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Digitally printed fabric creates illusion of concrete façade

Features, Graphics | September 1, 2007 | By:

The fabric was used when the Abteiberg Museum moved temporarily into a vacant theater.

On September 18, 2006, in Mönchengladbach, Germany, the Abteiberg Museum shut down for renovations that are scheduled to continue until November, 2007. In order to keep the museum’s services available to the public, the town offered a vacant theater as an alternate location for museum operations.

For the internationally renowned museum space to maintain its unique look and visual reputation, the outside of the theater was wrapped in a digitally printed textile that replicated the concrete walls of the Abteiberg Museum. The fabric was stretched onto frames to create the illusion of an aggregate concrete façade.

The illusion

Mönchengladbach’s vacant town theater wasn’t the most glamorous relocation space for a highly respected museum. To aid in the face lift, museum director Susanne Tietz worked with three companies to design, print and choose fabric for a digitally printed textile façade. Roland, of Offenbach, Germany, printed the digital imagery onto fabric provided by Junkers & Müllers, Mönchengladbach, Germany. Realities United, Berlin, Germany, created the architectural concept and design.

During the scheduled renovation, the Abteiberg needed to recreate its image in the town theater while avoiding the exorbitant amount of money and time building a concrete façade would require. “They were looking for a material that was flame-retardant with a very good print image, highly tear-proof and easy to handle,” says Anja Giersiepen, a spokesperson for Junkers & Müllers, which has been creating digital print fabrics since 2005. “The important decision from our point of view was to use textiles instead of real concrete.”

Digital design

Creating a fake concrete image may not seem like an overly difficult task, but Tietz needed an exact visual replication of the museum’s concrete walls. “From the design and the assembling point of view, there were no special difficulties,” says Giersiepen. “The challenge was to make the illusion as perfect as possible, which we were very successful in doing. The print looks perfectly realistic.”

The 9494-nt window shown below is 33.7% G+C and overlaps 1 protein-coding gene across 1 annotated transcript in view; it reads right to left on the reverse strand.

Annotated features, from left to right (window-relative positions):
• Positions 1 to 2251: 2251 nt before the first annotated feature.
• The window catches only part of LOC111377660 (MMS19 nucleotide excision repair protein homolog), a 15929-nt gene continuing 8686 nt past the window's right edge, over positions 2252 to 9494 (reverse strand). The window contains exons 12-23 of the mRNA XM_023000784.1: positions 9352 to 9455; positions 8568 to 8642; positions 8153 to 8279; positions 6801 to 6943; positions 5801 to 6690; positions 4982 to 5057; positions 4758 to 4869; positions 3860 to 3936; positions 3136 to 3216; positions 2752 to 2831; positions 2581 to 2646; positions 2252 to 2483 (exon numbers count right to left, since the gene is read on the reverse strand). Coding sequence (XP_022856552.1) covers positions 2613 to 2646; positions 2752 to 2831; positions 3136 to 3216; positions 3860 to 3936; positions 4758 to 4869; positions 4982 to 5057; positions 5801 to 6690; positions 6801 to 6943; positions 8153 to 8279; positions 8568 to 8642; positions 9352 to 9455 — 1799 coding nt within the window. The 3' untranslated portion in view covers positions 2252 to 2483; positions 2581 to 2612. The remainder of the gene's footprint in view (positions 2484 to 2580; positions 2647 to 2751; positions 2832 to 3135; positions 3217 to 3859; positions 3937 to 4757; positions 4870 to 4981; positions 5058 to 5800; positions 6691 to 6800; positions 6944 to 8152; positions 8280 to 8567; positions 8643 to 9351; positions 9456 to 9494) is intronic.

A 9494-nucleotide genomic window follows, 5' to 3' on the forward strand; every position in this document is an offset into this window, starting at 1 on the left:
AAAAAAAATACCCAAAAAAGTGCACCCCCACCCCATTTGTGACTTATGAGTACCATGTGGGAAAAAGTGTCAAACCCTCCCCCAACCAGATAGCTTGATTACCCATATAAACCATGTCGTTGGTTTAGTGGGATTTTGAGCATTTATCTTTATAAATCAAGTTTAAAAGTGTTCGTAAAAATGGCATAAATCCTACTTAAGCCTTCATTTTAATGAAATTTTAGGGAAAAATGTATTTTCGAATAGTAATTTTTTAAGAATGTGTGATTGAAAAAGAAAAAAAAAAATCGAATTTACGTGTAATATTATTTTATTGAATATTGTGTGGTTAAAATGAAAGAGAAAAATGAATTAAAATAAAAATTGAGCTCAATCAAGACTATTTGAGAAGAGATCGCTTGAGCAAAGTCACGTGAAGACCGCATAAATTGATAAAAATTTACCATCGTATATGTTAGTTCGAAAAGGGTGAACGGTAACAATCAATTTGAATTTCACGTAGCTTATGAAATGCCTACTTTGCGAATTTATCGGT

Junkers & Müllers used their Mediatex® TT Bermuda Ink LS SE fabric for the project. (The company develops fabrics specifically for the digital printing and graphics industry.) The TT Bermuda is a relatively new product that was designed particularly for long-term outdoor use.

“The material is certified as flame-retardant, highly tear-proof, soil-resistant, can be cut hot or cold, and is easily processed due to its soft, textile feel,” Giersiepen says. The strong, workable fabric was just the type of material that worked with the architectural design provided by Realities United. Because it could be printed and then pulled taut on a framework custom-built for the project, the Bermuda TT fabric helped Tietz and the museum turn the town theater into “Museum X,” the name of the temporary relocation project.

Because of its flexibility and strength, the fabric was simply stretched over and stapled onto the framework erected for the façade. Junkers & Müllers chose a non-PVC-based material because PVC’s greater weight and limited flexibility would have been roadblocks in the realization of the transformation of the town theater.

In a press release announcement, Junkers & Müllers explained that “the fabric has multiple polymer coatings, which provide the print with great shine and sharp contours, perfecting the illusion to the highest degree.” Roland Germany’s AJ 1000 and ECO-SOL MAX inks were used for the printing process. The digitally printed fabric with the aggregate concrete design was then stretched onto 60 frames constructed for the façade, measuring 2.5m by 5m each and attached to the 850m2 façade of the town theater. “[The TT Bermuda’s] tear-resistance was even proven during the strong winter storms [we had],” Giersiepen says.

Finished fabric

The temporary relocation of the museum will last for one year and three months, after which there are no future plans for the town theater or the fabric façade. “It’s a temporary solution,” says Giersiepen. “This is the time the real museum needs for renovation. After this, the museum will move back [to its original location]. Right now, I have no idea what the city is going to do with the materials [when they are done with them]—from the textile and print point of view, they could last for years.”

Jake Kulju is a freelance journalist who writes regularly about art and design.

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